task of theology or religious leadership to correct all human illusions and
errors of scientific judgment, and it would be illogical to hold the teachings
of religion responsible for the persistence of such fallacious beliefs as are
strictly outside its province. There is, therefore, nothing intrinsically
irreligious in the approbation of medical teachings which do
not correspond with the more enlightened outlook of our age, except in
so far as these teachings may involve idolatrous practices or resort to remedies causing greater
spiritual damage than physical benefits.
The reality of demons, magic and other occult virtues
has been acknowledged by religious guides of all faiths. In Christianity,
the tradition of exorcising people "possessed of devils" goes back to
the New Testament, where such cases are quite frequently found, though there is no mention of them in
the Hebrew Bible.
In the 5th century, St. AUGUSTINE declared: "All
diseases of Christians are to be ascribed to demons", and this belief was shared by ORIGEN,
TERTULLIAN and GREGORY of Nazianzus. Pope INNOCENT VIII issued a bull to
provide the faithful with an efficacious formula for exorcising incubuses who
assailed the chastity of women.
His bull "Summis Desiderantis"
of 1484, which regarded witches as a factor in disease, storms and various
human misfortunes, paved the way for what has been called
"one of the most fearful monuments of theological reasoning and human
massacre of witches, involving 100,000 victims in Germany alone, between the years
1550 and 1650. Much of early Arabian practice, too, was based
on amulets with a distinctly religious flavour.
Often they would consist, for example, of a phrase from the Koran
which had to be written by a priest on a Friday, shortly before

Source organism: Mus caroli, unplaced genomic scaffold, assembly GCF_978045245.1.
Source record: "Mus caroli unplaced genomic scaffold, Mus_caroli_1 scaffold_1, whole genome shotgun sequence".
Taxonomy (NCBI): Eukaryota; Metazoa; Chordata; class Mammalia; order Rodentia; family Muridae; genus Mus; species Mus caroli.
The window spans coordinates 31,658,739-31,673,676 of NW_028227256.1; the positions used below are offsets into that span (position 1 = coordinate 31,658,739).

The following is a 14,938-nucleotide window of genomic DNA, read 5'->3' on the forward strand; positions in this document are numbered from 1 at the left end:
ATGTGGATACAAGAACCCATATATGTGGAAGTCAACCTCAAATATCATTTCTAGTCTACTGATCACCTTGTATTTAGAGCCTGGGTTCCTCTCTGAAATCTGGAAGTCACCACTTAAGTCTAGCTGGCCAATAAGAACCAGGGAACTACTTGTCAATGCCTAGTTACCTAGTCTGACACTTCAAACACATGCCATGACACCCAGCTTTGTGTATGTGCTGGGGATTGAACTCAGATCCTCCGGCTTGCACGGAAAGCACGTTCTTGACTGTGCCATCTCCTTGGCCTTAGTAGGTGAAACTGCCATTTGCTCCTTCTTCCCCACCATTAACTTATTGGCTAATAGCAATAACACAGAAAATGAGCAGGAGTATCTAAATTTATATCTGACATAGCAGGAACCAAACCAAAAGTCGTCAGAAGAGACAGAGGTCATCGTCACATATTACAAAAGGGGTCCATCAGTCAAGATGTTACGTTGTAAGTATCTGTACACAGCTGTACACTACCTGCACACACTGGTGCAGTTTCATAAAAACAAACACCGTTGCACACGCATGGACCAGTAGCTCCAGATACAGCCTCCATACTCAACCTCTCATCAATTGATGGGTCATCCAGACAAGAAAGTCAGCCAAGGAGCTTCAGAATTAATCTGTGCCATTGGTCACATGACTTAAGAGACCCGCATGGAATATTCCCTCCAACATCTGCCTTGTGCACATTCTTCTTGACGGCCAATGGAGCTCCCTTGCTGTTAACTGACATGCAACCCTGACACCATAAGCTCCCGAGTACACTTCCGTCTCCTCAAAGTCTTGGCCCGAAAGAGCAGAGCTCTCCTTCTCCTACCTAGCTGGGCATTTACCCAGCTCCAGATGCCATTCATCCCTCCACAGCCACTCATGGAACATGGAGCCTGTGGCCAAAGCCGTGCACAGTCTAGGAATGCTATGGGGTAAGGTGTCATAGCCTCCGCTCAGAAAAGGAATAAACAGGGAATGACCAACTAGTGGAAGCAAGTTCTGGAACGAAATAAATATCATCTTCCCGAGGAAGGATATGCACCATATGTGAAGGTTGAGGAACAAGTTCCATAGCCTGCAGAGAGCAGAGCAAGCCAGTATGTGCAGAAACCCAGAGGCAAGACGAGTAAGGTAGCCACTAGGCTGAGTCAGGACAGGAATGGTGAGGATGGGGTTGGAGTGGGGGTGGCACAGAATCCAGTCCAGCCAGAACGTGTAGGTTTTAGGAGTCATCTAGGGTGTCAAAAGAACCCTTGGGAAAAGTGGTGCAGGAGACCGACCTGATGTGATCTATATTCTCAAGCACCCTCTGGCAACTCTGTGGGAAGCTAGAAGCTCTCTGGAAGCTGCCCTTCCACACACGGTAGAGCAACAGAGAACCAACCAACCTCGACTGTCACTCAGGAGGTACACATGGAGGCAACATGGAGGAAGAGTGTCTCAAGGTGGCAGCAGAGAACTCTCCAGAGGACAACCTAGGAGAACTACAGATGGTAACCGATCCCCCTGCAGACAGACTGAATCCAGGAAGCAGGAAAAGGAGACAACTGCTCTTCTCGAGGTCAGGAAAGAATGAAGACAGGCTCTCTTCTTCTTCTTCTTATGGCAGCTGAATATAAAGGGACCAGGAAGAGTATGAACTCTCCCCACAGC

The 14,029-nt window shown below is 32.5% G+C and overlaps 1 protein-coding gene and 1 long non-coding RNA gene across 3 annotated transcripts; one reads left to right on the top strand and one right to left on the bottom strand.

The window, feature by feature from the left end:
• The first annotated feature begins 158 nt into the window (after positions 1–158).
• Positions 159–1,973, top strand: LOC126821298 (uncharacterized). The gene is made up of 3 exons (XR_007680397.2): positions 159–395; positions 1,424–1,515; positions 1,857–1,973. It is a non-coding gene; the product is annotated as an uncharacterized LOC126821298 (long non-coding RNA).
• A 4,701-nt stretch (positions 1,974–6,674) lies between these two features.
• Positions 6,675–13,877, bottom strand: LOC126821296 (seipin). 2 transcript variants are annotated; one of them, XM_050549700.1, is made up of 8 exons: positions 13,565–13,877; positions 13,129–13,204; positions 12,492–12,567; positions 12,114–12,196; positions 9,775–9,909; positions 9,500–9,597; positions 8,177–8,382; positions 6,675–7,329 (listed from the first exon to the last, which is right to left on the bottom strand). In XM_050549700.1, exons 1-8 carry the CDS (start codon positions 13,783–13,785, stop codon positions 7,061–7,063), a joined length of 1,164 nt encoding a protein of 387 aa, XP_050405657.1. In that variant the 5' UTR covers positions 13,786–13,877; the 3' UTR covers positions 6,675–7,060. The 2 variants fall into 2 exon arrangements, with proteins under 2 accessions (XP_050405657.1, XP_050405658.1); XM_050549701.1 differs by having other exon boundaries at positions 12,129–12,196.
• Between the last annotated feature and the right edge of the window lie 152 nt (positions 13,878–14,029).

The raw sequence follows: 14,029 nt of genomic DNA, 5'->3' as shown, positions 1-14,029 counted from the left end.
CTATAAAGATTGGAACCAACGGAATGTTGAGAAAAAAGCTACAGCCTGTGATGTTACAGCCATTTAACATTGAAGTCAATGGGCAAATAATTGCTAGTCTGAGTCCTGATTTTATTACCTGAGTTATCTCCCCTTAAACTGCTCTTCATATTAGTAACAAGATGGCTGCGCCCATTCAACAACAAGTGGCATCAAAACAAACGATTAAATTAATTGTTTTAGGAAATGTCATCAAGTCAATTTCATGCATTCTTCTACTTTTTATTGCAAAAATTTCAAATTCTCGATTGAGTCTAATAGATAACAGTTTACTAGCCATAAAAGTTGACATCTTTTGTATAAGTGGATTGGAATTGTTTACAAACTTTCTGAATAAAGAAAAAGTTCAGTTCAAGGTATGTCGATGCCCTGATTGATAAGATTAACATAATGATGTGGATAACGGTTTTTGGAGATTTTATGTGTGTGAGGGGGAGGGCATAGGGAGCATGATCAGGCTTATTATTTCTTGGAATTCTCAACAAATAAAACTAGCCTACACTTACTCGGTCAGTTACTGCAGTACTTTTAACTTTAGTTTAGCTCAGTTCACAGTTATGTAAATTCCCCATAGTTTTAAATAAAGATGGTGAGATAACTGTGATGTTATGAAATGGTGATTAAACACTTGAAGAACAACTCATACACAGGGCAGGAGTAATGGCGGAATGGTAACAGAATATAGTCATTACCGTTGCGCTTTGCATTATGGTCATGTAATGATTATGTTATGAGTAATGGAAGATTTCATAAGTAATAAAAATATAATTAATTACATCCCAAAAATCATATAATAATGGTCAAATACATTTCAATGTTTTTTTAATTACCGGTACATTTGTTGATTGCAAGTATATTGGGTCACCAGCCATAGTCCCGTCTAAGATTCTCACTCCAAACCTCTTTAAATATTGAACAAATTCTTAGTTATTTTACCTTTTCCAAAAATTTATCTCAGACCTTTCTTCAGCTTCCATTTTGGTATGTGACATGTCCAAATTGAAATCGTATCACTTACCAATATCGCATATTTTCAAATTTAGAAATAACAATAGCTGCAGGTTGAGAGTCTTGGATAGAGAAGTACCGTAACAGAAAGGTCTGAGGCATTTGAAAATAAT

sunset, with ink containing certain drugs.
time to time we also hear more enlightened voices
raised against the prevailing superstitions in the name of theology. Already in the 7th century, St. ELIGIUS, or ELOY, Bishop of Noyon, declared in a sermon: "... you shall observe
none of the impious customs of the pagans, neither sorcerers, nor diviners, nor
soothsayers, nor enchanters; nor must you presume for any cause, or for
any sickness, to consult or enquire of them, for he who commits this sin loses
unavoidably the grace of baptism . . . Let none presume to hang amulets on the
neck of man or beast; even though they be made by clergy, and called holy things,
and contain the words of Scripture . . . , for they are fraught . . . with the
poison of the Devil. . . . Moreover, as often as any sickness occurs, do
not seek enchanters ... or make devilish amulets . . . , but let him who is
sick trust only in the mercy
of God .
. . and faithfully seek consecrated oil from the church . . . ". In general, the Church offered strong opposition
to witchcraft and astrology, even though the latter in
particular was widely tolerated and taught everywhere. But, on the
whole, neither Christianity nor Islam regulated the employment of occult
remedies in precise terms showing the border-line between lawful and unlawful
cures involving magic and the like, as was done by the masters of Jewish law.
sources, and more especially the Talmud, abound with references to the occult
virtues both in legend and law. Those mentioned in the
Talmud are almost all of Babylonian or Persian origin. Already HAI Gaon, the head of the Pumpaditha Academy,